Stuart Buchanan said...

I think my own experience is indicative of the pilot shortage and whether flying is still considered cool.

I'm 28, and have always been interested in aviation, from going to museums, to reading books, and playing with flight simulators.

I have been an international subscriber to P&P for a couple of years, dreaming of getting my license. Despite the fact I am young, fairly well off and have no dependents, I couldn't justify the £8,000 (yup, $16,000) to get my license here in the UK, and then the ongoing cost of rental at approx £100 per hour wet (yup, $200). The ongoing cost of remaining current was simply too high.

I eventually discovered weight-shift microlights at a local airshow, which turned out to be exactly what I was looking for. I was able to get my license in 9 months over the winter, and buy my own aircraft for far less than a GA license would have cost me. The aircraft is simple enough that I can do my own maintenance, fast enough to allow me to travel (though Scotland is a bit smaller than the USA!), carries two people and can happily land in a field.

As others have said, this area of aviation is rarely mentioned by the mainstream flying press (though the article on Aero-trekking was very good). Widening our view of "flying" to include all forms of personal aviation, rather than concentrating on the narrow 172 definition might help to encourage more people to take part in some form of aviation.

Apart from the cost issue, I think there is also a problem that people want instant gratification. The level of commitment required to get a license, as opposed to other leisure activities is quite high. I'm not sure there is much that can be done about this, other than to convince people that it is worth the effort.

One final thought. The popularity of flight simulation software shows that flying is still cool, but that people are getting their kicks virtually rather than in reality. I think convincing that market that the reality is so much richer and more rewarding than anything depicted on the screen would go a long way to addressing the pilot shortage.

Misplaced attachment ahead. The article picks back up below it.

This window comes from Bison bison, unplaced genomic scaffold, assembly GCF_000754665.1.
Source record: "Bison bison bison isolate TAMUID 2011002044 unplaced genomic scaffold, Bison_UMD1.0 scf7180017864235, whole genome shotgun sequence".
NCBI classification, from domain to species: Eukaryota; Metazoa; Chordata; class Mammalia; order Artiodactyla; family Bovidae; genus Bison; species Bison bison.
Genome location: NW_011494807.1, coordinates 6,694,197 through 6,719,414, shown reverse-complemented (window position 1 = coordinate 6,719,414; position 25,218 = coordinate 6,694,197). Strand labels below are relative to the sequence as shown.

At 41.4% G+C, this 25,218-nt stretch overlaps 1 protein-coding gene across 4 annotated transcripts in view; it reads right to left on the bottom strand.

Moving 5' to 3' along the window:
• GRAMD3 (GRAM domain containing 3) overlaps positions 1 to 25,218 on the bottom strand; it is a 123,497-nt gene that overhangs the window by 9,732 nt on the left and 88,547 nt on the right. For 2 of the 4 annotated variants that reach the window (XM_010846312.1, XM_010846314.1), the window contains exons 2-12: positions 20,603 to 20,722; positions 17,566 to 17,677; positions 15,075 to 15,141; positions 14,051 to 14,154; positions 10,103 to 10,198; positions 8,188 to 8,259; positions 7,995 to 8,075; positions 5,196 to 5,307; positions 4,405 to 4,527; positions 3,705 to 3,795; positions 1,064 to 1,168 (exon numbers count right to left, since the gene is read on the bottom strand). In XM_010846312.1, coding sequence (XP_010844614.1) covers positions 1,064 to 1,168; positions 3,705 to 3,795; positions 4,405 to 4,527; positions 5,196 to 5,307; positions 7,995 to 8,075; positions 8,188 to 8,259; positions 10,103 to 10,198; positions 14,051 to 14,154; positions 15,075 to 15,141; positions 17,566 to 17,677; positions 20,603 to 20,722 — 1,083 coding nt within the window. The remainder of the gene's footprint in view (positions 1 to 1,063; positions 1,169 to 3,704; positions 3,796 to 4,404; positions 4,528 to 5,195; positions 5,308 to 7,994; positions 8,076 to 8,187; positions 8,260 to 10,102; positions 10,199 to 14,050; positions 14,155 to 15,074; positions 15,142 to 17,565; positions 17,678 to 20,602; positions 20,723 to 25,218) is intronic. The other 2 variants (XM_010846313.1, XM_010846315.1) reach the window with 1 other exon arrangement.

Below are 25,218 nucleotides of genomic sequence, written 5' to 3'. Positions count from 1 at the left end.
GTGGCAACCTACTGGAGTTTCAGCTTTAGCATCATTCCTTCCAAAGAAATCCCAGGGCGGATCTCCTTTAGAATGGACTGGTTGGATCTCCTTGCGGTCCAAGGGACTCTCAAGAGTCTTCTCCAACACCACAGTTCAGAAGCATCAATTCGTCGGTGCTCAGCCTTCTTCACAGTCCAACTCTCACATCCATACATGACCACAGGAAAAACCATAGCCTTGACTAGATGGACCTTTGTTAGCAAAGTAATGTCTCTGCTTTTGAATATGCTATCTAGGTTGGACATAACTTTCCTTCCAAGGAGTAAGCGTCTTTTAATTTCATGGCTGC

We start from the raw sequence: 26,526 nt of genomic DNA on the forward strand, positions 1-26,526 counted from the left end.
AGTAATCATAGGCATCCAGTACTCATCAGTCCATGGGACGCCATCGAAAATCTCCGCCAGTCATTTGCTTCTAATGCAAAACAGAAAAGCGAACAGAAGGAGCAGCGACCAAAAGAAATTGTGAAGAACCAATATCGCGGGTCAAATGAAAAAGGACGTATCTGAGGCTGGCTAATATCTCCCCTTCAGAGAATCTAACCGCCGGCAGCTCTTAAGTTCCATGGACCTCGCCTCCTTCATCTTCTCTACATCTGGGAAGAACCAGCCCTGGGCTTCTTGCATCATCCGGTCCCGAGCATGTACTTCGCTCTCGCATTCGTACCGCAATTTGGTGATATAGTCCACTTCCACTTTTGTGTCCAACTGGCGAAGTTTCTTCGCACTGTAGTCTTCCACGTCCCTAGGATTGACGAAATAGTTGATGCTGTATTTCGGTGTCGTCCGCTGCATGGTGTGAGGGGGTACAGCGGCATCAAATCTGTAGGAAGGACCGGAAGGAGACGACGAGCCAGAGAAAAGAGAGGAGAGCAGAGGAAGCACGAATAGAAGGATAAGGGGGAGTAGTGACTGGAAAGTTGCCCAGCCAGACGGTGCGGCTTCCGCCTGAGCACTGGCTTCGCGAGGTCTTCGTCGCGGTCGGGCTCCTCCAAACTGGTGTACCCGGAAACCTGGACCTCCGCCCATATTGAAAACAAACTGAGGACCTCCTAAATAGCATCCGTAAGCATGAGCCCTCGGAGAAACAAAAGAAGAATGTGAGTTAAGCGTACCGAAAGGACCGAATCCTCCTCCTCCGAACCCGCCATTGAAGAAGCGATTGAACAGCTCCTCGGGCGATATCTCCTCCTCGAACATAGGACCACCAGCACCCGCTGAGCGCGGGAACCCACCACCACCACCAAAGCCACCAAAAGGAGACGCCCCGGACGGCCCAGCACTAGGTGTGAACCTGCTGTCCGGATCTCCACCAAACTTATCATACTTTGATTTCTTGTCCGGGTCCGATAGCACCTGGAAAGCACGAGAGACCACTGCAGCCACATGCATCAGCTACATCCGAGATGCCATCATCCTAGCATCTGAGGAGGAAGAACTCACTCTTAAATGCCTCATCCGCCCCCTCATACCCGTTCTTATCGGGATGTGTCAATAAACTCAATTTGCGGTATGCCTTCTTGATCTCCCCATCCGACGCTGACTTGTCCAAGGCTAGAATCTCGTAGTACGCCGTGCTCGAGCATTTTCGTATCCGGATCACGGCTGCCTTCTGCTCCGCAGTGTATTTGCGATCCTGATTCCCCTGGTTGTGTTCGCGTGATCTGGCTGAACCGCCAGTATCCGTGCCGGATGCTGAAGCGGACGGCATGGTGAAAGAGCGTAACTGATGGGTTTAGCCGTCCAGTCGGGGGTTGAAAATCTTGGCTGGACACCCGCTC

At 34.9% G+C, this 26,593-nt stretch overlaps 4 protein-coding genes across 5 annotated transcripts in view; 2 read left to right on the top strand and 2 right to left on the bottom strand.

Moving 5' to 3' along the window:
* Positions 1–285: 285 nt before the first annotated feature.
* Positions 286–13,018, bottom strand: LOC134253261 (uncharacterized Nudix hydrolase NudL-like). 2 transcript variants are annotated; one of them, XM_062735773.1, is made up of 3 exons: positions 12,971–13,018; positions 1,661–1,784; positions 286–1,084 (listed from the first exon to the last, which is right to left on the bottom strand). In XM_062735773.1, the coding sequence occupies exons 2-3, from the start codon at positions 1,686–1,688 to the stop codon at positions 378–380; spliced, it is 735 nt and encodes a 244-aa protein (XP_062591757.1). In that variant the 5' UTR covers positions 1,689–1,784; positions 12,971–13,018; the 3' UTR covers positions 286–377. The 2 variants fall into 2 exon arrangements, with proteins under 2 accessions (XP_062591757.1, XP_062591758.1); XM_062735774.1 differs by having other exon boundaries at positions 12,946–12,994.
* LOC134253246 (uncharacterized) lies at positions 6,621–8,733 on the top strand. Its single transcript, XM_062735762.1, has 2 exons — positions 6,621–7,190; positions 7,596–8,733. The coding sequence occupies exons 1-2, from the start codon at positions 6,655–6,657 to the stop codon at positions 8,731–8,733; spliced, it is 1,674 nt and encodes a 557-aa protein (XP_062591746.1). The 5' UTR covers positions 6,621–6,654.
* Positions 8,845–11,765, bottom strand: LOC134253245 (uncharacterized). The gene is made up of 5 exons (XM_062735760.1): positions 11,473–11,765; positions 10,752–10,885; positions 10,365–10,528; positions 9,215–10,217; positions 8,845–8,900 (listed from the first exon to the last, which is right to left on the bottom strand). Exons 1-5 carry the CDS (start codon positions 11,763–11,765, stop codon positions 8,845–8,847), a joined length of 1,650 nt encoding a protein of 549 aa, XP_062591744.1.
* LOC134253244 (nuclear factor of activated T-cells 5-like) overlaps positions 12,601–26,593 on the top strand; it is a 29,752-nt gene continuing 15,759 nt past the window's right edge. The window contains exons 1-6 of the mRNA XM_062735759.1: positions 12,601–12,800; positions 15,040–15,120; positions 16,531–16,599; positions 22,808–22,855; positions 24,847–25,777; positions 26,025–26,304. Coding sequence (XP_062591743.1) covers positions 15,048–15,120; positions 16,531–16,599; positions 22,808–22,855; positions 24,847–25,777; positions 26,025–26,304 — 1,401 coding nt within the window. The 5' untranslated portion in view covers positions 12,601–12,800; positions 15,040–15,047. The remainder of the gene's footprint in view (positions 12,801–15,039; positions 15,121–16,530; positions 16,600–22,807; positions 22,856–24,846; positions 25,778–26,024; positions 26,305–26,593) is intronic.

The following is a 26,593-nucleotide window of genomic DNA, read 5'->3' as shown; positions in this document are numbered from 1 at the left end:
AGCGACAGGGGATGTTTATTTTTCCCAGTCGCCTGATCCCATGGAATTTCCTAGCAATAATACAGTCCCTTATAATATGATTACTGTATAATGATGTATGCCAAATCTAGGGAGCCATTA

A number of people that I know from a flight simulation group have gone on to get their licenses, so some people are making the step up. I think that encouraging more people to do so would make a big impact on pilot numbers.


Anonymous said...

So many have already hit the nail on the head by referencing the high cost of flying. Not only is it keeping that 50% of men you reference out of the game but it is also keeping the younger set from entering the field as well. I read so often about mentor programs and how we should introduce a kid to flying and just have to laugh. How do you take a kid up and get them excited about flying then tell them "for only 10k you can get YOUR ticket to fly!" and then only another $3-4k+ annually just to stay current. Where is that money supposed to come from? That same set of parents who would like to fly themselves but don't have the money!

Bigger aviation companies need to take on some of the responsibility of helping to produce more pilots by introducing programs that make flying more affordable.

Perhaps a solution could be relaxing some of the commercial regulations for private pilots by allowing them to receive more money from passengers to offset costs.

I suggest more articles be written describing how a private pilot can initiate nonprofit programs and utilize grants to bring flying to all.

Money issues aside, we need instructors who are TEACHERS and work to inspire those who venture into flying. Way too many instructors I have seen are merely building hours and just don't seem to care. It's not unusual for pilots in training to go through several instructors on the way to a license or rating. Another question you should ask is how many have ventured into the world of flying but quit after becoming discouraged by poor instruction.

Anonymous said...

Cost is certainly a factor and hopefully the light sport pilot certificate and LSAs will make it more affordable to get kids young and old involved with flying in the coming months/years. However, light sport aircraft still seem a tad too expensive for the average joe. Hopefully, we will see more creative ways in the near future for people to share in the cost of flying and owning LSAs so kids and adults alike can start to fly for the first time and enjoy the thrill and exhilaration of flying. Likewise, hopefully those who have flown in the past, and found it too expensive to keep up, can once again fall in love with this awesome sport/hobby, even if years have gone by - rather than staying away due to the frustration and sadness of not being able to do it due to the high costs. Usually, human nature tells us to put it out of our minds when we can't have it! I'm sure there are a lot of frustrated pilots out there who have stayed away for years rather than being reminded of what they can't have.

In fact, I'm a classic example of a frustrated pilot (grounded for years due to high costs) who has been cautiously watching the LSA market in recent months - and still not sure if I can afford it, even at the new proclaimed "lower" cost of entry. Unfortunately, as noted in an earlier comment by another, these fixed wing aircraft are still expensive in relative terms - more equivalent to buying a high-end Mercedes Benz. It's still pretty tough to swallow for the average joe unless new and creative ways are found to make it "realistically" and not artifically affordable.